The additional EU funding was signed today by EU Commissioner Johannes Hahn and UNICEF Executive Director Anthony Lake. This latest contribution brings the total funding from the EU Trust Fund for UNICEF's work on the Syria crisis response to nearly €200 million.
As families around the world prepare for the return to school, the European Union (EU) has renewed its commitment to get children affected by the war in Syria into education. This €90 million support is provided by the EU Regional Trust Fund in Response to the Syrian Crisis and will enable UNICEF to provide critical education and protection services to some 260,000 Syrian refugee and host community children and young people in Jordan, Lebanon and Turkey, so that they can attend school and learn.
“I cannot stress enough the importance of promoting and providing access to quality education for children and young people in all countries affected by the Syrian crisis", said Johannes Hahn, EU Commissioner for European Neighbourhood Policy and Enlargement Negotiations during the signing ceremony. “This is about creating hope, and doing what we can to ensure there is no 'lost generation'. Thanks to our EU-UNICEF cooperation children in Jordan, Lebanon and Turkey are able to go to school and have access to safe spaces for non-formal education, protection and psycho-social care".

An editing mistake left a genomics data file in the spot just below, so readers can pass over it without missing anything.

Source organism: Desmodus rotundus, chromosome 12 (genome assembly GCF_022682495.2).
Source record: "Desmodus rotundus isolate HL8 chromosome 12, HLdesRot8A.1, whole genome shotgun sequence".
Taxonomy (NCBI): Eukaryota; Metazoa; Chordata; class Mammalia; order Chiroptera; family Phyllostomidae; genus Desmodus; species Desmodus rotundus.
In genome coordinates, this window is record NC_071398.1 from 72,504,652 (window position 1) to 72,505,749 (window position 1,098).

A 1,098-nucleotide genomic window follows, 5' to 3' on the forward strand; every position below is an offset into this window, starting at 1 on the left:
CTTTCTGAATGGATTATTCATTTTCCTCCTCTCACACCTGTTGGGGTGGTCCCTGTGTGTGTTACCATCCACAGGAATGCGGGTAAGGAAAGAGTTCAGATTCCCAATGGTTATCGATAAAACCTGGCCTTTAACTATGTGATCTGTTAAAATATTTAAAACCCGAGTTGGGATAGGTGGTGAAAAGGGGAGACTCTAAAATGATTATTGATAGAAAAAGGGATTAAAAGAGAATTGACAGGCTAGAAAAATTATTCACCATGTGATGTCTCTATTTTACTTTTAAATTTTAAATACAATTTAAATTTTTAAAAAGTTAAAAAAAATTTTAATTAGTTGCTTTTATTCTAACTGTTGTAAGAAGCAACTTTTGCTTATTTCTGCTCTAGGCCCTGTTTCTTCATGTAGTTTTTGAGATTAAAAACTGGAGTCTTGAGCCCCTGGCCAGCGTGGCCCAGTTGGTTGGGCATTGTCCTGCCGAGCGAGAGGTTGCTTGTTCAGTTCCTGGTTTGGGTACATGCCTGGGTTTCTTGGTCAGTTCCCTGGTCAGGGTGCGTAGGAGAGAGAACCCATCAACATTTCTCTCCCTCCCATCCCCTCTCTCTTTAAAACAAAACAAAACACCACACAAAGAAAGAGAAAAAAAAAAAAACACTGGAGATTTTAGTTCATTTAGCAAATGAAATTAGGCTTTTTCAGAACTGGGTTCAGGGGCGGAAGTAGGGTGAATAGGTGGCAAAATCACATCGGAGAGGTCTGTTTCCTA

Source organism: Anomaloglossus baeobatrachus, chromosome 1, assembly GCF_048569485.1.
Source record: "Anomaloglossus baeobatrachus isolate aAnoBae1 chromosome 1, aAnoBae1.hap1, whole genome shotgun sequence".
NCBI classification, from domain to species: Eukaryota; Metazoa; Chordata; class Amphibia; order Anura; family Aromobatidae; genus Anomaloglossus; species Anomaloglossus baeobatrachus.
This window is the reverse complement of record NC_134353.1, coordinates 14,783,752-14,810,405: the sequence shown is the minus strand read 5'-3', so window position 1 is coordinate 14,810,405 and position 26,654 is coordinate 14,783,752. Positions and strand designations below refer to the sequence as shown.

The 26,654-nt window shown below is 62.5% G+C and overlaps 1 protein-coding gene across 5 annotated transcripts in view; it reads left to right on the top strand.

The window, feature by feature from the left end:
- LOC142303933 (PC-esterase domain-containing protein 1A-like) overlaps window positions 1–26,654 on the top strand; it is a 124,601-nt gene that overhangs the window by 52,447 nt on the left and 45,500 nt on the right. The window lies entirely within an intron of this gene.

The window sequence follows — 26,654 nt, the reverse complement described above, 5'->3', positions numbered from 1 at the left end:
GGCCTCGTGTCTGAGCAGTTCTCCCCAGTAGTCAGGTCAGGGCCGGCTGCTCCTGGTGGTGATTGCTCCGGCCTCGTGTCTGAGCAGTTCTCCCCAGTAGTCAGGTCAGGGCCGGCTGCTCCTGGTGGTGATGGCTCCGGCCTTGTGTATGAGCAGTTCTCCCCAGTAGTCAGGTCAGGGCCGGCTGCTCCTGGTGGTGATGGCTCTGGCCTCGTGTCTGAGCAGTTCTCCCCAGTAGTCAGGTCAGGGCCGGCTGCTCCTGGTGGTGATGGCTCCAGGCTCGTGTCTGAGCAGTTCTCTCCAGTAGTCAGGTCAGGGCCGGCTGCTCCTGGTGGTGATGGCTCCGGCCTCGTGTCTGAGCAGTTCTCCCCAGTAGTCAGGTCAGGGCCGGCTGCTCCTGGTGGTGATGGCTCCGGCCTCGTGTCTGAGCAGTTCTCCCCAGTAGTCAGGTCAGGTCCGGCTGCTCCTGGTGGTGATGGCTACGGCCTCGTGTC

With the conflict now in its seventh year, around 2 million children from Syria live as refugees in Jordan, Lebanon and Turkey, adding pressure on already stretched host communities and their administrations.
In line with commitments made in donor conferences for Syria over the past six years, most recently the Brussels Conference in April 2017, the EU and UNICEF are investing in the future of Syria and the region: their children.
Since its establishment in December 2014, an increasing share of the EU's resilience support to help countries neighbouring Syria is provided through the EU Regional Trust Fund in Response to the Syrian crisis.The Trust Fund reinforces the integrated EU aid response to the crisis. It primarily addresses longer term resilience and early recovery needs of Syrian refugees and overstretched host communities and their administrations in Jordan, Lebanon, Turkey and Iraq. An important added value of the EU Trust Fund is its support for both refugee and host communities affected by this protracted crisis.
The current overall volume of the EU Trust Fund is €1.3 billion, with contributions from 22 Member States, the EU and Turkey. A total of €1 billion has been allocated to concrete assistance programmes for refugees and host communities in the region. These programmes support basic education and child protection, training and higher education, better access to healthcare, improved water and waste-water infrastructure, as well as support to resilience, economic opportunities and social inclusion.
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